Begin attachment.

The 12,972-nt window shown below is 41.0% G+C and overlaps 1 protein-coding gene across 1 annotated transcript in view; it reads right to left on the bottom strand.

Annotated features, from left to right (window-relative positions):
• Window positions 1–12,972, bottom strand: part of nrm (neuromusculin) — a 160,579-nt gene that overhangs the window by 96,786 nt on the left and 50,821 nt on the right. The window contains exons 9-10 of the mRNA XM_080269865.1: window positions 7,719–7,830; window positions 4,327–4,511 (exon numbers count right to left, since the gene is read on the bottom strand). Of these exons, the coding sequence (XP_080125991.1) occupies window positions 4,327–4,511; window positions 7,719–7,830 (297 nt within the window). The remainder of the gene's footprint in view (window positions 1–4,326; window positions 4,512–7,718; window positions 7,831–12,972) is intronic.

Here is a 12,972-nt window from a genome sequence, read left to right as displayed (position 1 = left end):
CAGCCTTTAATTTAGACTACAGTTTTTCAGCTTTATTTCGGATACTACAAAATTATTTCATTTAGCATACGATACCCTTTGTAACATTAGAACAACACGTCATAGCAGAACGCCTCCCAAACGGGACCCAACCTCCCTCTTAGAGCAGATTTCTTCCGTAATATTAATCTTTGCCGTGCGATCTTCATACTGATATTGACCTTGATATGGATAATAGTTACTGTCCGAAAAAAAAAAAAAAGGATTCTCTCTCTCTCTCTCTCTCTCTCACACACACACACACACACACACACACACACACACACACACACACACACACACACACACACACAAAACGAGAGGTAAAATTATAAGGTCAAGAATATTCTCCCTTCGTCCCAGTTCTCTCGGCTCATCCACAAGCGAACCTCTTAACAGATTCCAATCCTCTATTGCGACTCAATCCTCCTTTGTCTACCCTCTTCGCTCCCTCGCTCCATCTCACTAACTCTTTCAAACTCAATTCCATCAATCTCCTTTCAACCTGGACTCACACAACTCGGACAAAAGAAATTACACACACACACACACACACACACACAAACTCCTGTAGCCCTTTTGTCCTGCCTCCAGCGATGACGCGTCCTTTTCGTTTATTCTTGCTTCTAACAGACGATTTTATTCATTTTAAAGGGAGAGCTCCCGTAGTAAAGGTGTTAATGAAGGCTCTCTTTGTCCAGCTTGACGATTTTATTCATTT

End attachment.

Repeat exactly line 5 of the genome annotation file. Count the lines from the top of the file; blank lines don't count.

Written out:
CAGCCTTTAATTTAGACTACAGTTTTTCAGCTTTATTTCGGATACTACAAAATTATTTCATTTAGCATACGATACCCTTTGTAACATTAGAACAACACGTCATAGCAGAACGCCTCCCAAACGGGACCCAACCTCCCTCTTAGAGCAGATTTCTTCCGTAATATTAATCTTTGCCGTGCGATCTTCATACTGATATTGACCTTGATATGGATAATAGTTACTGTCCGAAAAAAAAAAAAAAGGATTCTCTCTCTCTCTCTCTCTCTCTCACACACACACACACACACACACACACACACACACACACACACACACACACACACACACACACAAAACGAGAGGTAAAATTATAAGGTCAAGAATATTCTCCCTTCGTCCCAGTTCTCTCGGCTCATCCACAAGCGAACCTCTTAACAGATTCCAATCCTCTATTGCGACTCAATCCTCCTTTGTCTACCCTCTTCGCTCCCTCGCTCCATCTCACTAACTCTTTCAAACTCAATTCCATCAATCTCCTTTCAACCTGGACTCACACAACTCGGACAAAAGAAATTACACACACACACACACACACACACACAAACTCCTGTAGCCCTTTTGTCCTGCCTCCAGCGATGACGCGTCCTTTTCGTTTATTCTTGCTTCTAACAGACGATTTTATTCATTTTAAAGGGAGAGCTCCCGTAGTAAAGGTGTTAATGAAGGCTCTCTTTGTCCAGCTTGACGATTTTATTCATTT